Developer: Visceral Games
Publisher: Electronic Arts
Platforms: XBOX 360, PS3
Release Date: March 26th, 2013
ESRB: M (Mature)
This review is based on the Xbox 360 version of the game
EA has made it a personal goal to release a new shooter every year. It began with the release of Battlefield: Bad Company 2 and varied between numbered Battlefield and Medal of Honor releases. Last year, EA faced the hard realization that Medal of Honor: Warfighter was poorly executed and had even poorer sales, shelving the franchise for the time being. It needed something to fill the gap of shooters before Battlefield 4 launches this Fall. The company chose to resurrect the polarizing co-op series, Army of Two. Tapping the creative minds at Visceral, EA looked to inject the ailing franchise with much-needed innovation. Did EA's gamble pay off with Army of Two: The Devil's Cartel or is this just another humdrum shooter?
I won't lie; the new Army of Two is a very mixed bag. Scrapping brotastic mercenary heroes Salem and Rios, Visceral went for the serious-toned Alpha and Bravo. Though these guys tell less jokes about your mom, they still have a slightly humorous nature and never take things too seriously. That said, the script writing for their lines is fairly basic and never makes either soldier feel more than a cardboard cutout. Flawed as Salem and Rios were, they at least had personality. Alpha and Bravo barely stand out amidst the streams of bullets and explosions.
The semi-serious plotline, which seems to have something to do with dismantling a major Mexican drug cartel, never provides more than a passing reason as to why you're blowing people in half. There's a good local politician who gets abducted and, for whatever reason, you're supposed to torch and burn half of Mexico to get him back. It's a little insensitive to the plight of the Mexican citizens who face oppression from cartel rule, but it avoids belittling the conflict either. Police forces will fight with you side by side to bring the gang members to justice, so the writers get some kudos for not forgetting who the real soldiers of the War on Drugs are.
Army of Two isn't about plot or character development. It's about blowing the crap out of everything and everyone around you, and in this regard, it mostly succeeds. Alpha and Bravo have access to a massive arsenal that can be unlocked and purchased as players level up and earn cash. You can equip each character with two weapons and a sidearm. My favorite loadout was a precision-modded L85 bullpup rifle with an explosive-tipped AS-50 sniper rifle, while my sidearm of choice was a silver-colored .44 revolver. Each weapon can be customized down to the paintjob, offering incentive for players to take new contracts and replay missions.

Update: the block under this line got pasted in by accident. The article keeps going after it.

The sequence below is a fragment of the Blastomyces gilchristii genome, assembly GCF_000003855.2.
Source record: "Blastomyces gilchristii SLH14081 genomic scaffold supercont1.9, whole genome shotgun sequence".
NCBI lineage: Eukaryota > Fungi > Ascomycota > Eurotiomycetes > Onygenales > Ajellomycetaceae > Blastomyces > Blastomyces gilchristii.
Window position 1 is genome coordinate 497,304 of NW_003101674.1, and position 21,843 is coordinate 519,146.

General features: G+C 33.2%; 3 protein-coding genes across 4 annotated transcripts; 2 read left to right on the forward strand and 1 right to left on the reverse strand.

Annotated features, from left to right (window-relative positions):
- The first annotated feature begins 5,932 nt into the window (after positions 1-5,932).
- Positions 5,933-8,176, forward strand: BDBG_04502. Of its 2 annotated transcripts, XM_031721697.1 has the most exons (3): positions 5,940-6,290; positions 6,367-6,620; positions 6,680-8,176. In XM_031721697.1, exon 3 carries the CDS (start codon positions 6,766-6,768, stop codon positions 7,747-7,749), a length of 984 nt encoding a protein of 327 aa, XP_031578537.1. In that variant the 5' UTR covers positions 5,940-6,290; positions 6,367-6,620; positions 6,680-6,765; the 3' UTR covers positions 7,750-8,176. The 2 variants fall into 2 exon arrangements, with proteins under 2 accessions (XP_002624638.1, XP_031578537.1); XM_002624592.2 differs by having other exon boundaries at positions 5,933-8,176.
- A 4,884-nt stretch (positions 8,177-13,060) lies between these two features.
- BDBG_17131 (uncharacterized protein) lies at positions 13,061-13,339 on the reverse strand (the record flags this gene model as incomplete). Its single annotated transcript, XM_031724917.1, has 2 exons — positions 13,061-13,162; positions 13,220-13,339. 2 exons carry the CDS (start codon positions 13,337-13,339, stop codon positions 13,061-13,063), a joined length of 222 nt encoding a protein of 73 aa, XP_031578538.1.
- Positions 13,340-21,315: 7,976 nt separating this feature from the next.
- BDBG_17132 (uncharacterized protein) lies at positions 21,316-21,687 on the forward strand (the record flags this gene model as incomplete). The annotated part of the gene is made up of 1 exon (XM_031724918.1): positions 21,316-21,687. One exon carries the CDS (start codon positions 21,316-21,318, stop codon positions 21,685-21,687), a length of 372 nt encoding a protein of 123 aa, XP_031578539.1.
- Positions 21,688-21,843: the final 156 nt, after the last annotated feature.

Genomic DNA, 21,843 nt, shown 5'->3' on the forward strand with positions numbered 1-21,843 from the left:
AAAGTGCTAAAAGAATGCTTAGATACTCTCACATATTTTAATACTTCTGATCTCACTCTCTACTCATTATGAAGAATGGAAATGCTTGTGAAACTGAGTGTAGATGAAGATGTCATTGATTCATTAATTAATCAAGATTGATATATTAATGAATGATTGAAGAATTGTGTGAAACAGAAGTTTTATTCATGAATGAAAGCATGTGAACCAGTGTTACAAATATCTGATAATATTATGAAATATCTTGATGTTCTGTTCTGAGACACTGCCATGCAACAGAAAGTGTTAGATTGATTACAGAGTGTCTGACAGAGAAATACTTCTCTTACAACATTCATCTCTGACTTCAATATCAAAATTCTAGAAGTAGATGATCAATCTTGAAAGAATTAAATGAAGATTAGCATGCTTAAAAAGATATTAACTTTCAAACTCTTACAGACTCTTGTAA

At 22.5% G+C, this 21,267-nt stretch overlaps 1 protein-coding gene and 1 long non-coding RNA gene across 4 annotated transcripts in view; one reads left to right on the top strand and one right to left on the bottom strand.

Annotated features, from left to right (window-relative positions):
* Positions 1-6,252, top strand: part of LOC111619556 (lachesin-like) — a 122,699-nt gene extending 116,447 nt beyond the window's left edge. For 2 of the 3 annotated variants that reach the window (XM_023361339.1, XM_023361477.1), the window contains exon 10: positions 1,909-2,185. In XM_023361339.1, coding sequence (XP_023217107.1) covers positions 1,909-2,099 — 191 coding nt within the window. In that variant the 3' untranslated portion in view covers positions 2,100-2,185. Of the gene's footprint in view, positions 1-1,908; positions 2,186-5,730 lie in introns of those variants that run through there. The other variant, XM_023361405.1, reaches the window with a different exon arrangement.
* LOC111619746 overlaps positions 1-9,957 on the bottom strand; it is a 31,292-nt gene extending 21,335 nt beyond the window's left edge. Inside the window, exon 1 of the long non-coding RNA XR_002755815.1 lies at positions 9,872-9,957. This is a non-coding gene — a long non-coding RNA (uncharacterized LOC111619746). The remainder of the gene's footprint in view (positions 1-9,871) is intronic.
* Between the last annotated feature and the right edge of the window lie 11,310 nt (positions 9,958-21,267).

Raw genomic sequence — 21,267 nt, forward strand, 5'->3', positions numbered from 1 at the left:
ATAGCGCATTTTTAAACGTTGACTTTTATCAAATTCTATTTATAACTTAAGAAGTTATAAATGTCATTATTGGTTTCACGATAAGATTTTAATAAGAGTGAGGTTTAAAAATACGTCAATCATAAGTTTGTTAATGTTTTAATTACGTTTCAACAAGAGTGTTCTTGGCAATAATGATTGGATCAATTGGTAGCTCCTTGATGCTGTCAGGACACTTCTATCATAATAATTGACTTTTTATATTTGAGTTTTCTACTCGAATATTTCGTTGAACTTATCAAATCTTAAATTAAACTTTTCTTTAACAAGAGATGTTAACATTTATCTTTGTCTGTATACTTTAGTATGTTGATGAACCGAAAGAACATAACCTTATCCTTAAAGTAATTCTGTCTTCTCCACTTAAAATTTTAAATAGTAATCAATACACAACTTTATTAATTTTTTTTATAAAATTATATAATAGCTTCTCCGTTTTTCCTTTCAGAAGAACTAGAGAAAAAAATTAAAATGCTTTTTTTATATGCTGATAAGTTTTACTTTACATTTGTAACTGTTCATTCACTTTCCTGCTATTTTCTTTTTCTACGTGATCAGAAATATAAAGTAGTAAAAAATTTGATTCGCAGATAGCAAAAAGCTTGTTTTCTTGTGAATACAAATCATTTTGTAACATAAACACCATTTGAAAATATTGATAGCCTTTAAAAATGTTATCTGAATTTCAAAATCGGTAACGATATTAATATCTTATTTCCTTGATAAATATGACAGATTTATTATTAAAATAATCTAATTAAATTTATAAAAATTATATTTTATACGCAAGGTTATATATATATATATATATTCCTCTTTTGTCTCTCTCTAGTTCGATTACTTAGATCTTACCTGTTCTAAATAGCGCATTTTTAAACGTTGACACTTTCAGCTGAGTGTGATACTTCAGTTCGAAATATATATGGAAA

The guns feel punchy and tear apart cover, spraying dust and debris about the destructible environments. Thanks to the Frostbite 2 engine, everything blows up and chips away beautifully. Dust and clouds of smoke obscure the battlefield as tracers stream over your head and damage your cover. It can be intense when everything is working properly. When the occasional cover glitches and visual oddities do occur, it can be frustrating and result in unfair deaths. These glitches aren't terribly frequent but do detract from the experience.
My favorite part of Army of Two's combat is the appropriately named Overkill mode. As you eliminate targets, the Overkill meter fills. Activating it will unleash an invulnerable, infinite explosive ammo warmachine. You can easily lay waste to ten guys without blinking, and if your partner has his filled, activate both for slow-mo and extended Overkill time. It's excessive and gratuitous but fun. The cartel members break apart, piece by piece, in a satisfyingly awful manner.
As fun as the combat is, Army of Two still suffers from a general lack of polish. Hit detection can be fussy and bullets sometimes clip through cover. The visuals, though great when things are exploding, are not great upclose. Character models are especially bad and look a bit like plastic action figures. In contrast, the audio is well done. The voice actors do a decent job of selling their lines and the weapons positively roar. Explosions have that special "oomph" factor and adds weight to the chaotic destruction.
As many problems as this game has, I still find it incredibly fun. If you have a partner who can play splitscreen, I guarantee hijinks will ensue. Rushing to save a downed buddy for that life-saving shot of adrenaline, only to be downed right after, is hilarious. Not to mention dual Overkill is absolutely ridiculous. I can think of few things as entertainingly violent and explosive as Army of Two. It's dumb, simple-minded fun.
If you're looking for a grade-A shooter, this ain't it. Visceral did a good job of trying to overhaul the series but made a number of missteps. The Devil's Cartel takes a few steps forward while taking several steps back. It's not a bad game, but I can't recommend it at the $60 pricetag. When it drops in price, I do recommend it for the crazy gore, ridiculous set-pieces, and huge explosions. It's disposable, but entertaining fun.
+ HUGE EXPLOSIONS
+ Fun with a partner
+ Great combat and weapon building
+ Strong audio and voice work
- Some glaring glitches
- Lines can be hamfisted
- Plot isn't that great
- Visuals can be dated at times
Overall Score: 6.5 (out of 10)
Army of Two isn't a great game, but it's fun if you're looking for gratuitous violence and entertaining co-op action.